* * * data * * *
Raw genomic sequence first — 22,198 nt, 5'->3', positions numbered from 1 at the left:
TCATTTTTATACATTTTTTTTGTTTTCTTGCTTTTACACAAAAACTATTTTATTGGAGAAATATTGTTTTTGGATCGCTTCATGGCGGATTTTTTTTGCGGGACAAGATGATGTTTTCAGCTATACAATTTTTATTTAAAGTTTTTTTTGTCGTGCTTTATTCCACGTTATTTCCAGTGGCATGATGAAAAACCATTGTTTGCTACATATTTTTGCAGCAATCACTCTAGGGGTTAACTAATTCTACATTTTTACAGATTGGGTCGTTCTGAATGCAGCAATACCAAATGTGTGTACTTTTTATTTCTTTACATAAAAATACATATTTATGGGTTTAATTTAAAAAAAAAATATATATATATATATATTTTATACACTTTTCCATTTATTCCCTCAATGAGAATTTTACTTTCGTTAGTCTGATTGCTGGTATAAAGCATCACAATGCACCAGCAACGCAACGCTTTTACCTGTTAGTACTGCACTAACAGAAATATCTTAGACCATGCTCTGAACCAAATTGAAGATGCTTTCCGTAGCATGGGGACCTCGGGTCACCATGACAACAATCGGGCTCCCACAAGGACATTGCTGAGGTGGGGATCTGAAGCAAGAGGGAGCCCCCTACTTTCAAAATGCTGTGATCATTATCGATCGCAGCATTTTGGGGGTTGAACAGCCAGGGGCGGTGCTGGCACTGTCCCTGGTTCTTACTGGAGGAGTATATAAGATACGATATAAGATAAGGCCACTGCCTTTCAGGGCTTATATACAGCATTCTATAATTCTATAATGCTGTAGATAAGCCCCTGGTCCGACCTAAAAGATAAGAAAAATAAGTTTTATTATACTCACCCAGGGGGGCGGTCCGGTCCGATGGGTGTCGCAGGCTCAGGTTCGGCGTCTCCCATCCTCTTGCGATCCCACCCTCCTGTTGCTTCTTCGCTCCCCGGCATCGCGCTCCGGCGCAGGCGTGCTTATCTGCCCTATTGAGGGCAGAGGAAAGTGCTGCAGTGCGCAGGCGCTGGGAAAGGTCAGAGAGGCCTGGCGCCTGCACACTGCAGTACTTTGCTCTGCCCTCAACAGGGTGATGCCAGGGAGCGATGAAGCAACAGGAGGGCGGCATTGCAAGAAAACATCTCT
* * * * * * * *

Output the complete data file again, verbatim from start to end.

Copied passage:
Raw genomic sequence first — 22,198 nt, 5'->3', positions numbered from 1 at the left:
TCATTTTTATACATTTTTTTTGTTTTCTTGCTTTTACACAAAAACTATTTTATTGGAGAAATATTGTTTTTGGATCGCTTCATGGCGGATTTTTTTTGCGGGACAAGATGATGTTTTCAGCTATACAATTTTTATTTAAAGTTTTTTTTGTCGTGCTTTATTCCACGTTATTTCCAGTGGCATGATGAAAAACCATTGTTTGCTACATATTTTTGCAGCAATCACTCTAGGGGTTAACTAATTCTACATTTTTACAGATTGGGTCGTTCTGAATGCAGCAATACCAAATGTGTGTACTTTTTATTTCTTTACATAAAAATACATATTTATGGGTTTAATTTAAAAAAAAAATATATATATATATATATTTTATACACTTTTCCATTTATTCCCTCAATGAGAATTTTACTTTCGTTAGTCTGATTGCTGGTATAAAGCATCACAATGCACCAGCAACGCAACGCTTTTACCTGTTAGTACTGCACTAACAGAAATATCTTAGACCATGCTCTGAACCAAATTGAAGATGCTTTCCGTAGCATGGGGACCTCGGGTCACCATGACAACAATCGGGCTCCCACAAGGACATTGCTGAGGTGGGGATCTGAAGCAAGAGGGAGCCCCCTACTTTCAAAATGCTGTGATCATTATCGATCGCAGCATTTTGGGGGTTGAACAGCCAGGGGCGGTGCTGGCACTGTCCCTGGTTCTTACTGGAGGAGTATATAAGATACGATATAAGATAAGGCCACTGCCTTTCAGGGCTTATATACAGCATTCTATAATTCTATAATGCTGTAGATAAGCCCCTGGTCCGACCTAAAAGATAAGAAAAATAAGTTTTATTATACTCACCCAGGGGGGCGGTCCGGTCCGATGGGTGTCGCAGGCTCAGGTTCGGCGTCTCCCATCCTCTTGCGATCCCACCCTCCTGTTGCTTCTTCGCTCCCCGGCATCGCGCTCCGGCGCAGGCGTGCTTATCTGCCCTATTGAGGGCAGAGGAAAGTGCTGCAGTGCGCAGGCGCTGGGAAAGGTCAGAGAGGCCTGGCGCCTGCACACTGCAGTACTTTGCTCTGCCCTCAACAGGGTGATGCCAGGGAGCGATGAAGCAACAGGAGGGCGGCATTGCAAGAAAACATCTCT